Explaining the structure and scope of pulp used by the industry, Mr. Viswanathan said, “Till recently, on a global basis, wood used to be around 60 percent, recycled paper 35 percent and agro residue 5 percent in the pulp furnish. But, this scenario has gradually changed and today wood is around 50 percent while waste paper has moved up closer to 48 percent and agro residue is around 2 percent. As far as India is concerned wood usage has come down to 31 percent from 33 percent while waste paper increased from 33 to 47 percent and agro residue has gone down from 33 to 22 percent. The demand for waste paper is going up because of increased packaging grade production.
“Raw material wise paper production in the country is 22 percent from wood, 31 percent from agro and 47 percent from waste paper. For high-speed paper machines, we require wood pulp while agriculture residue is a good raw material for paper making; such residue is not used in developed countries due to easy availability of good quality wood. In view of this, the technology development of paper making from agro residue has never been the same as that of wood based paper making.
“However, thanks to some excellent efforts by our SPB group and paper mills like Abishek in Punjab, TNPL Tamil Nadu, large agro-based paper mills with high technology, producing good quality papers have been established in India. I am really happy to tell that world’s largest bagasse based and wheat straw based paper mills are in India.”
Mr. Viswanathan also emphasized the need for increased usage of waste paper for paper making purposes in times to come. “While wood and agro-residue are excellent fibers for paper making, the need to maximize use of recycled paper cannot be overlooked. Logically, first option for any paper mill should be to exhaust all avenues to maximize the use of recycled fiber before using virgin raw material. Using renewable and recyclable paper is a practice that will help sustain our world for future generations. This is the very definition of sustainability and an important step towards minimizing our impact on the world we live in.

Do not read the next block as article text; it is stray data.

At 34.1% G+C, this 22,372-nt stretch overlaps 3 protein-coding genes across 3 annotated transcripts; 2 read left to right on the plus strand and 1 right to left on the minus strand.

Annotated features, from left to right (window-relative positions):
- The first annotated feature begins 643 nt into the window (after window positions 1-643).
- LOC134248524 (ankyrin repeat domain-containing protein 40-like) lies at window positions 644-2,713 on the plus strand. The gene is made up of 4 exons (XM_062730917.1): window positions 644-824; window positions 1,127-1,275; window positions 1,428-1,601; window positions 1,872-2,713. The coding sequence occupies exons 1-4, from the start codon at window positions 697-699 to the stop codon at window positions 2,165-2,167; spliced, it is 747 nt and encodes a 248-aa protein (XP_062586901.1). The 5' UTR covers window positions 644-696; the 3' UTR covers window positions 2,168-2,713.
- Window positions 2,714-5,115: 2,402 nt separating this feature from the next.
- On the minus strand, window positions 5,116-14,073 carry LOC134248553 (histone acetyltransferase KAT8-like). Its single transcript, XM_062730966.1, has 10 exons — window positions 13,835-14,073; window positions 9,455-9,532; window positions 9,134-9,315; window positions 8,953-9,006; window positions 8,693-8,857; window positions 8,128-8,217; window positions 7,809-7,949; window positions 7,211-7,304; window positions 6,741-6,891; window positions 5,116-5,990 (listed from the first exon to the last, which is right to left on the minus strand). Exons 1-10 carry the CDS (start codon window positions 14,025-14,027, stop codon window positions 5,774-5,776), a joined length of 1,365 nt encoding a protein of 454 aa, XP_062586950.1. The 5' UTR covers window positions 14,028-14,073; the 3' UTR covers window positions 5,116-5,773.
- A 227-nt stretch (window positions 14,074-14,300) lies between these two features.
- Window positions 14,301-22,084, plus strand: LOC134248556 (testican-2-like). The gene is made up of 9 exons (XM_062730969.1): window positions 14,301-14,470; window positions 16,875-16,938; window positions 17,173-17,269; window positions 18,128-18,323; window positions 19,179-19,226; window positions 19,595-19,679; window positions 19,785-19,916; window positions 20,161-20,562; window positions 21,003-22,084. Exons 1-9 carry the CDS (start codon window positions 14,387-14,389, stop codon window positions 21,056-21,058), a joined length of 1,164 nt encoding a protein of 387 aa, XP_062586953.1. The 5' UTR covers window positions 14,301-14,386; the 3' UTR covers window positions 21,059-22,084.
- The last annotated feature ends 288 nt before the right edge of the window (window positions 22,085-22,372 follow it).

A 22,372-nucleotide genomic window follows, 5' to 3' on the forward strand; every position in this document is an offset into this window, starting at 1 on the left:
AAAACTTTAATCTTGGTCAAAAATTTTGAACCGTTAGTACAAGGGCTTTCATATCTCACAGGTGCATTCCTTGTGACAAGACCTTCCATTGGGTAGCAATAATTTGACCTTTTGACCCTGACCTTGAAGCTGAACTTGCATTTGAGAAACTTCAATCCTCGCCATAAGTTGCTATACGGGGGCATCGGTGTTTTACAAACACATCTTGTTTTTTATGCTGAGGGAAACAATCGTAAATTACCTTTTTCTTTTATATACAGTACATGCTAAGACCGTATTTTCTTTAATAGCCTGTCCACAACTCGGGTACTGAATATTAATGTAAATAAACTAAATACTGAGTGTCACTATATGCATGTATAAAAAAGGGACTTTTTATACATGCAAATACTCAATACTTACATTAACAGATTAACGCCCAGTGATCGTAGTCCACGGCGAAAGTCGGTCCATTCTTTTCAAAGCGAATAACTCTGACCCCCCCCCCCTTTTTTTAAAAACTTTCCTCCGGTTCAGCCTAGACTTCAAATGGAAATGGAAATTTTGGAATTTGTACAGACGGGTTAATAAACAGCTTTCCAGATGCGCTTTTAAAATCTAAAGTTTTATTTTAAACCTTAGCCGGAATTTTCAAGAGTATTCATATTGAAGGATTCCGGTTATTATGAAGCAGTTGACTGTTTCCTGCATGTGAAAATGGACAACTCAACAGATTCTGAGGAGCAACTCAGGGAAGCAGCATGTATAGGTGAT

“In view of quality issues, particularly cleanliness, percentage in furnish is normally less particularly in W&P grades. Today, the technology for manufacturing good quality paper from recycled waste paper is so good that quality of paper is at par with paper made from virgin material like wood. In some countries like Japan, the recycling is as much as 70 percent. Also, these countries have proper waste sorting system which makes recycling easier by storing wet waste, recyclable waste and non recyclable waste separately. Waste paper recycling has to coexist with virgin fiber based mills.
“But, in India we don’t have an organized system for waste paper collection. Add to this problem, nearly 60 percent of paper manufacturers in India uses wood. And agro fiber is from short fiber which loses its strength considerably during recycle. Due to low recovery rate (around 27%), Indian mills rely heavily on imported waste paper to meet their raw material requirement. The import bill has increased significantly from USD 5.1 million in 1980 to more than USD 1 billion in recent days. Today, India imports more than 5 million tonne of waste paper. Recycling requires less energy, less water and fewer chemicals when compared to virgin fiber.
“Industry should focus on conducting awareness program regarding effective segregation and collection of waste paper and focus on improving collection of waste paper from offices, schools, villages and households. Government should impose legislation for collection of waste paper. Public private partnership models must be set up in India for improved waste paper collection. Also, govt. should allocate land on lease for development of centers/warehouses for sorting, baling and storage of waste.
“Due to e-commerce boom and retail sector, India has good growth potential for packaging which further opens up opportunities for recycled paper usage. Hygiene will continue to dominate human lives increasing the demand for tissue. We have to be extremely cautious on environmental issues. To become green, we have to reduce our specific consumption of energy and water.”